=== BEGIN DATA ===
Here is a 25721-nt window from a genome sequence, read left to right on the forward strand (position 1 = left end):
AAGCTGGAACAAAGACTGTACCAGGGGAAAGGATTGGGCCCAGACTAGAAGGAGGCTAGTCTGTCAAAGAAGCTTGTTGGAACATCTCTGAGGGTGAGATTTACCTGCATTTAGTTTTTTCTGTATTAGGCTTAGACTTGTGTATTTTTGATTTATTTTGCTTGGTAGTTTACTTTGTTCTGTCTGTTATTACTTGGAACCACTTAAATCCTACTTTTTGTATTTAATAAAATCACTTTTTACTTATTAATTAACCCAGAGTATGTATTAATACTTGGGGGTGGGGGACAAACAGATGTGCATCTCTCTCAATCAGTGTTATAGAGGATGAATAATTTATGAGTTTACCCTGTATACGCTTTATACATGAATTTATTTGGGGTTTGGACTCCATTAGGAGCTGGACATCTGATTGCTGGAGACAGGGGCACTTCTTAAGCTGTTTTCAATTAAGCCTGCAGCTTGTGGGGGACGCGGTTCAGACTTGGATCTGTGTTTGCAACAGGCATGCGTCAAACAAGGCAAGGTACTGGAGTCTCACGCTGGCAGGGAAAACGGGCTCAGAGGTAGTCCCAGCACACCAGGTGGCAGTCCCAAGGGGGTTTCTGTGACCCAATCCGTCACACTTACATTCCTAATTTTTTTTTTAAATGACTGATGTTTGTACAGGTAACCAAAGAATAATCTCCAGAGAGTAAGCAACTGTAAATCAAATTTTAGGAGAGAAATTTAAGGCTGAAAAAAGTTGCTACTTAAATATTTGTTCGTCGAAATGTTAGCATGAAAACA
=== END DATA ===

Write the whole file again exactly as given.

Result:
Here is a 25721-nt window from a genome sequence, read left to right on the forward strand (position 1 = left end):
AAGCTGGAACAAAGACTGTACCAGGGGAAAGGATTGGGCCCAGACTAGAAGGAGGCTAGTCTGTCAAAGAAGCTTGTTGGAACATCTCTGAGGGTGAGATTTACCTGCATTTAGTTTTTTCTGTATTAGGCTTAGACTTGTGTATTTTTGATTTATTTTGCTTGGTAGTTTACTTTGTTCTGTCTGTTATTACTTGGAACCACTTAAATCCTACTTTTTGTATTTAATAAAATCACTTTTTACTTATTAATTAACCCAGAGTATGTATTAATACTTGGGGGTGGGGGACAAACAGATGTGCATCTCTCTCAATCAGTGTTATAGAGGATGAATAATTTATGAGTTTACCCTGTATACGCTTTATACATGAATTTATTTGGGGTTTGGACTCCATTAGGAGCTGGACATCTGATTGCTGGAGACAGGGGCACTTCTTAAGCTGTTTTCAATTAAGCCTGCAGCTTGTGGGGGACGCGGTTCAGACTTGGATCTGTGTTTGCAACAGGCATGCGTCAAACAAGGCAAGGTACTGGAGTCTCACGCTGGCAGGGAAAACGGGCTCAGAGGTAGTCCCAGCACACCAGGTGGCAGTCCCAAGGGGGTTTCTGTGACCCAATCCGTCACACTTACATTCCTAATTTTTTTTTTAAATGACTGATGTTTGTACAGGTAACCAAAGAATAATCTCCAGAGAGTAAGCAACTGTAAATCAAATTTTAGGAGAGAAATTTAAGGCTGAAAAAAGTTGCTACTTAAATATTTGTTCGTCGAAATGTTAGCATGAAAACA